Locally, the last mixed train on the Coboconk branch was in March 1955, followed by the Bobcaygeon branch in October 1957, to Midland in 1958, and the IB&O and the Haliburton branch in 1960. The last passenger train out of Lindsay (to Toronto) was on January 31, 1962. The Lindsay Dispatching Office closed in April 1960, and the Lindsay Terminal closed in April 1978. Freight service as required continued on the remaining tracks into the 1980s. 

Abandonment resumed after WWII with the lifting of track between Coboconk and Woodville in 1965 following the closure of the Kirkfield quarry in 1961, then that of the former PHL&B route from Lindsay to Beaverton in 1966. The CPR abandoned its Bobcaygeon branch in 1961, and its Lindsay – Dranoel spur in 1987. The CNR abandoned its Haliburton branch in 1981, the Lindsay – Peterborough section in 1989, followed by the Lindsay – Uxbridge section in 1991.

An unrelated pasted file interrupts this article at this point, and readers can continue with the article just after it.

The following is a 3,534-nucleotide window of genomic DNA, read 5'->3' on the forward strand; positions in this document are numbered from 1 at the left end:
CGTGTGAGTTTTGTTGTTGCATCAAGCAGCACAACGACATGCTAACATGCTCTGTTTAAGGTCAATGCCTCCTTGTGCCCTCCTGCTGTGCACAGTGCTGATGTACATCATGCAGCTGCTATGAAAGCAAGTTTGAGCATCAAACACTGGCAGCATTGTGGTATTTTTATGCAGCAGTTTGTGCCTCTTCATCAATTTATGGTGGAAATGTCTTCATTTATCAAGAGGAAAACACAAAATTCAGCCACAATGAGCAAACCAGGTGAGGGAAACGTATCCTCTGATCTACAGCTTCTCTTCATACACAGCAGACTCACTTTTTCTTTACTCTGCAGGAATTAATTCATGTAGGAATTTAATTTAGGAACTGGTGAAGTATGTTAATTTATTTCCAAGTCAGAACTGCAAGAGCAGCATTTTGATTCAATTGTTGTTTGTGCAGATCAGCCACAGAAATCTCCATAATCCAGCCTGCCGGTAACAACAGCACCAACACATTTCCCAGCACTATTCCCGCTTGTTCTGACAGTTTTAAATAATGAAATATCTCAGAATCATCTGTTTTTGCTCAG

Conclusion

Fortunately some of these abandonments have been returned to the public as rail trails. Arguably Lindsay still has not got over the shock of losing its entire railway network. It might stagger the outside observer to note in particular that Lindsay lost its rail connection to its provincial capital, but there it is in company with places such as Owen Sound, Midland, Collingwood and for a while - Barrie. Still, Barrie has since regained GO-Train service. And there is also GO-train service to Stouffville and the rails are still in place as far as Uxbridge.

Moreover, there is the prospect of the proposed Shining Waters (shortline) Railway between Peterborough and Toronto, so perhaps all hope is not lost. In the meantime, let us hope that the rail trail corridors to Dranoel and Uxbridge stay preserved. 

The good news is that there is no final chapter to the saga of rail transportation — it continues to evolve. The reality alone of greenhouse gas emissions and their threat to survival, and the fact that of all forms of public transportation, rail remains the most efficient in that regard, will surely bring it back into favour as the only real option for GHG reductions in the transportation sector that will have to come about sooner than later.